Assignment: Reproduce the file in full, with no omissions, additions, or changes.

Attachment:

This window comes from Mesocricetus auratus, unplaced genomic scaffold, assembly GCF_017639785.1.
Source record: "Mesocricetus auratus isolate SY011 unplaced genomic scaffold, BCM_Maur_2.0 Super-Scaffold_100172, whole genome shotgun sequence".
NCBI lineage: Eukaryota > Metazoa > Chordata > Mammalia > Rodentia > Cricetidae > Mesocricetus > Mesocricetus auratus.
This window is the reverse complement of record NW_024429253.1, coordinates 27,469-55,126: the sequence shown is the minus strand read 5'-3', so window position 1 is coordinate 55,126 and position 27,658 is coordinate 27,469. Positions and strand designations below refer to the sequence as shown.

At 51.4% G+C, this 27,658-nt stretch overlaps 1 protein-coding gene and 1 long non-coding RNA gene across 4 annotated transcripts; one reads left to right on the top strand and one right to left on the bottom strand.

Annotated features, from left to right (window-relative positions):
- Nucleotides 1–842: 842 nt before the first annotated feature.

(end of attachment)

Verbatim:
This window comes from Mesocricetus auratus, unplaced genomic scaffold, assembly GCF_017639785.1.
Source record: "Mesocricetus auratus isolate SY011 unplaced genomic scaffold, BCM_Maur_2.0 Super-Scaffold_100172, whole genome shotgun sequence".
NCBI lineage: Eukaryota > Metazoa > Chordata > Mammalia > Rodentia > Cricetidae > Mesocricetus > Mesocricetus auratus.
This window is the reverse complement of record NW_024429253.1, coordinates 27,469-55,126: the sequence shown is the minus strand read 5'-3', so window position 1 is coordinate 55,126 and position 27,658 is coordinate 27,469. Positions and strand designations below refer to the sequence as shown.

At 51.4% G+C, this 27,658-nt stretch overlaps 1 protein-coding gene and 1 long non-coding RNA gene across 4 annotated transcripts; one reads left to right on the top strand and one right to left on the bottom strand.

Annotated features, from left to right (window-relative positions):
- Nucleotides 1–842: 842 nt before the first annotated feature.